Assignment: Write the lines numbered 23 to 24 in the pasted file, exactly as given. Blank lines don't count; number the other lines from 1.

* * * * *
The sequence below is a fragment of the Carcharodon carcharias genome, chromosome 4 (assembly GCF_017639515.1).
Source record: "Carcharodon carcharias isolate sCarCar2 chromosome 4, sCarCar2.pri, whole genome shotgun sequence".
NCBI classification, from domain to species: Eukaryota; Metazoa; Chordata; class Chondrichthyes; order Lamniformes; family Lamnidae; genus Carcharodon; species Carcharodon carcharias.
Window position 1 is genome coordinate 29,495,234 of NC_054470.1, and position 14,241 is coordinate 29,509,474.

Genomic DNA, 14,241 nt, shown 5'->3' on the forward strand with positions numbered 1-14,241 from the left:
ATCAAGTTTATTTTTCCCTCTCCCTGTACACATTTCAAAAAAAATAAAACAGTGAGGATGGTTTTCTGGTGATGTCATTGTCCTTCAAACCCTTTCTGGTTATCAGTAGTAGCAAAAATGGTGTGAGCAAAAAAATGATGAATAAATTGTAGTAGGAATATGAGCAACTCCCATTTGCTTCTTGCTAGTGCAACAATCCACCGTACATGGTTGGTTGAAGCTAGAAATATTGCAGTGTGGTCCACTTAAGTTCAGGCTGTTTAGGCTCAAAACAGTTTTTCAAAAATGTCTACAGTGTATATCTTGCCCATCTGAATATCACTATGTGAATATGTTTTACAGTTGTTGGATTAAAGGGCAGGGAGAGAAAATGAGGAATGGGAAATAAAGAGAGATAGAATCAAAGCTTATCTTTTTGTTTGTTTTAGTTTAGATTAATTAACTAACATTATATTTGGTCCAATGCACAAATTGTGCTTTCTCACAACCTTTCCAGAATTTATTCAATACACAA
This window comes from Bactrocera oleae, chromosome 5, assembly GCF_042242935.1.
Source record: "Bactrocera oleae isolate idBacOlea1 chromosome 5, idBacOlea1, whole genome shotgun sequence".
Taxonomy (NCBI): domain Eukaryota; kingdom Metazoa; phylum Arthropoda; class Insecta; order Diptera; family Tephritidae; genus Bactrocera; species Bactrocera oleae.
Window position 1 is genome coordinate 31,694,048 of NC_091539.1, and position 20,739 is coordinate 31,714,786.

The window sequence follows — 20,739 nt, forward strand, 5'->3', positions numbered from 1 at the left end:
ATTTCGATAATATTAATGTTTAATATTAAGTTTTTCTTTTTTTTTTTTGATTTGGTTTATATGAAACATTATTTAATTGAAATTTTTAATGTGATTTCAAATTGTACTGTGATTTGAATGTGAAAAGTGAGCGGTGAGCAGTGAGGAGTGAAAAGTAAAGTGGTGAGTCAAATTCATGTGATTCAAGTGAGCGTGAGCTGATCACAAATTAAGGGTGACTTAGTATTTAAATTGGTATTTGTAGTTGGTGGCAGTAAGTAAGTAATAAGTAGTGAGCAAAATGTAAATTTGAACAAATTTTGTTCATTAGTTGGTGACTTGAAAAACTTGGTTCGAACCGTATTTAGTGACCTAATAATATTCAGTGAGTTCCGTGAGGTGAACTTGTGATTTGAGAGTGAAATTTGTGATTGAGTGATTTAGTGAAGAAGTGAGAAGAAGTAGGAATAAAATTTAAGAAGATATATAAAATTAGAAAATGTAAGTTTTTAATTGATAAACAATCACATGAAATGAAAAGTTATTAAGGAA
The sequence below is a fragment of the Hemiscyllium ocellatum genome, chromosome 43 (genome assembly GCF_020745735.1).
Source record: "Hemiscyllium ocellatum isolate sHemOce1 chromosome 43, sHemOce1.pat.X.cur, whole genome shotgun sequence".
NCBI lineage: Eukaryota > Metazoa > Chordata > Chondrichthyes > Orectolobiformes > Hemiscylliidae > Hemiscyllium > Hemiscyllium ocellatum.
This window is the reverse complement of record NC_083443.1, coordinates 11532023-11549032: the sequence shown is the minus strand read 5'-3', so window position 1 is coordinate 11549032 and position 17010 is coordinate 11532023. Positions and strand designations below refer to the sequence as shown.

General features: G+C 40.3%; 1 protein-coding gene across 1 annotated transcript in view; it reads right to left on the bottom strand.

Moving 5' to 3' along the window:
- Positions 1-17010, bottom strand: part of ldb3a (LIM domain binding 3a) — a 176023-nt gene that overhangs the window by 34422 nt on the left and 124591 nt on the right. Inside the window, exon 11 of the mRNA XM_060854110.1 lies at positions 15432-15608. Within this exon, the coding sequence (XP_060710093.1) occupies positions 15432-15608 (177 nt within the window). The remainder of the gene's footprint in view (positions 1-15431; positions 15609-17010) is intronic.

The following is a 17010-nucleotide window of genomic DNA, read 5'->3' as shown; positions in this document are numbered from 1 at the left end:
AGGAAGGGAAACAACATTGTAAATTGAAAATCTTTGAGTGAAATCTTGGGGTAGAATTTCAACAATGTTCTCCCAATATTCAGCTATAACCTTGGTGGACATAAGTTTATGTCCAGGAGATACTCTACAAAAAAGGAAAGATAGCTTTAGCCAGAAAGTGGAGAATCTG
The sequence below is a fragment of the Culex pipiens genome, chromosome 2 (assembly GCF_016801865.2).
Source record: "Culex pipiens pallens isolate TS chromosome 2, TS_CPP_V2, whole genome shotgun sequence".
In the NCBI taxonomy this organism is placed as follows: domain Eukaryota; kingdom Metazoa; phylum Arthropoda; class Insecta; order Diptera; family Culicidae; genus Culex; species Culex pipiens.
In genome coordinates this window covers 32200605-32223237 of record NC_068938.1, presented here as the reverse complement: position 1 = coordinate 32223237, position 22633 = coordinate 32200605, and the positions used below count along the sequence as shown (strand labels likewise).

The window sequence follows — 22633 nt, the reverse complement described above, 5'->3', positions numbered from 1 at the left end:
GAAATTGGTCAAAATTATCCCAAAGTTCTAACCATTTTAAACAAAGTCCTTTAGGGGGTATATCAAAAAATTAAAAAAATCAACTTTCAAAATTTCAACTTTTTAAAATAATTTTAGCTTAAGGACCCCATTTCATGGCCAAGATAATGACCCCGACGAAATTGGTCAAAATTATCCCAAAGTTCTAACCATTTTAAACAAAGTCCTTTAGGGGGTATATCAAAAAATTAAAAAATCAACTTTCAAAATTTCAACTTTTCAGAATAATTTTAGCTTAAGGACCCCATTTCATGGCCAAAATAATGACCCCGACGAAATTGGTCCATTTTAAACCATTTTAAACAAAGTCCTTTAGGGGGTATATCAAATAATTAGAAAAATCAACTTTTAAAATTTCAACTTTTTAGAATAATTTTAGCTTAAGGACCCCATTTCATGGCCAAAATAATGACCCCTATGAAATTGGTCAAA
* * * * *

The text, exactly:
Source record: "Culex pipiens pallens isolate TS chromosome 2, TS_CPP_V2, whole genome shotgun sequence".
In the NCBI taxonomy this organism is placed as follows: domain Eukaryota; kingdom Metazoa; phylum Arthropoda; class Insecta; order Diptera; family Culicidae; genus Culex; species Culex pipiens.